Tag Archives: change

Best Served Warm: Better Late than Never

23 Jan

yumPresident Obama’s State of the Union Address was peppered with nuggets that could have forced a hurrah or amen from just about every American: That was the goal, wasn’t it? To give people, whether rich, poor or middle class, LGBT, Hispanic, Black, Native American, Asian, White or as Ompa Loompa-orange as John Boehner, something to latch onto. But it’s a tall order: Serving dreamers, Selma, ISIS, free community college, free childcare, higher taxes on the wealthy, higher minimum wage and sexual liberties with a quote from the Pope to a room as polarized as oil and water sounds like a recipe for disaster. Continue reading


Fighting the Wind

20 Sep

Some of life’s greatest battles are fought far away from the world gun powder and fatigues. Instead they are against nature’s bullies. Wind, rain, fire, etc.

Seriously, how do you fight an opponent you can’t touch? Invisible, omnipotent forces make a heck of an enemy. I witnessed it firsthand as I watched tennis talent Serena Williams struggle against the swirling winds on the Arthur Ashe Court in this year’s U.S. Open Finals. The wind openly mocked her. It tussled her skirt and converted her usual one-hitter quitter aces into technicals as they crashed into the net or sailed out of bound.

About ¾s into the match, I watched as an obviously frustrated Serena morphed into one who had finally accepted the wind’s presence and adjusted accordingly. It was amazing. And she went on to win. How many of us are like Serena, knowing things are beyond our control but burrow their heels and fight against the inevitable anyway. It’s fruitless and a complete waste of energy. Continue reading

Humble Pie

20 Jul

“Don’t be alarmed,” the aged woman offered as she inched toward the music blasting from my driver’s side window.

I guess she noticed my eyes shift involuntarily to the spot where my purse laid nearby.

I chuckled, “I’m not scared,” as I glanced with impatience at the red blaring light on the busy street.
“Your face looks familiar,” she squinted. Continue reading

What Would You Do?

18 Sep

https://i0.wp.com/thirty86.com/blog/wp-content/uploads/2012/03/aids_cant_Cured.jpg I just re-read the tragic tale of Cicely Bolden, the 28-year-old Dallas mother stabbed to death by a lover after revealing she was HIV-positive. Her 7-year-old and 8-year-old children found her murdered when they came home from school. The story and the outpour of comments defending Bolden’s murderer have made me remember a movie screening I attended a year ago. The film begged the same question: what would you do if the person you loved or at the least made love with was HIV-positive. Continue reading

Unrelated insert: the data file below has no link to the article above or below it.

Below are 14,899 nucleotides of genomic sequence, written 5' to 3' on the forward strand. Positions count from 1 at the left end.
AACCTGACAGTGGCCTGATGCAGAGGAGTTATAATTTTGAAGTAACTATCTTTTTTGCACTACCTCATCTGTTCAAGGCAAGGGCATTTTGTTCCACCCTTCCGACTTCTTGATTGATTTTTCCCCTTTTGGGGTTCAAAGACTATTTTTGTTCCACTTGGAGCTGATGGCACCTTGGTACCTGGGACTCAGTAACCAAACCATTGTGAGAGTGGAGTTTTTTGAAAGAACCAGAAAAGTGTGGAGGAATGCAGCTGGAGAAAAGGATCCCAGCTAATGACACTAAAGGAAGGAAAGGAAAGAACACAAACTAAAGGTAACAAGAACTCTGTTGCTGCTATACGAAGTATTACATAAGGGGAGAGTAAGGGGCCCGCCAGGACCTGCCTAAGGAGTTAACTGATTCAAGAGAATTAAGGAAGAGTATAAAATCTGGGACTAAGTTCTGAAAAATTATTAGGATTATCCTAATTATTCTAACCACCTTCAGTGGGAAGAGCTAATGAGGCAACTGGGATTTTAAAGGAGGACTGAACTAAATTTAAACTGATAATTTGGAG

Stop and Smell the BBQ

3 Jul

BBQing is therapeutic, I noted as I lounged beneath the stainless sky catching wafts of hickory smoke escaping  the charred grill. Think about it. It’s an activity squarely between man and nature, where all of the troubles of the world temporarily subside and the biggest dilemma is shooing away rebellious flies and knowing when to flip the chicken, beef and pork. Continue reading

Pass Me The Scissors

7 Jun

Snip. Snip. Snip.

I shut my eyes and tried to relax in the swiveling chair. It had been over a year since I had let anyone touch my locks. Partially out of stubbornness. Partially because I believed I was perfectly capable of maintaining them myself. I mean how hard can washing and grooming nappy coiled hair possibly be? It’s tougher than it looks the steady clink of the scissors reminded as they sliced through three years-worth of dreads. The salon floor bore the evidence. Continue reading

Wake Up and Dream

22 Jun

“The whole point of education is to replenish the system.” These simple words from a stranger rocked my core. Replenish. Not upgrade. Replenish. Like inventory, products that simply are restocked when one batch depletes. People as products is a harsh analogy. But is it true? Continue reading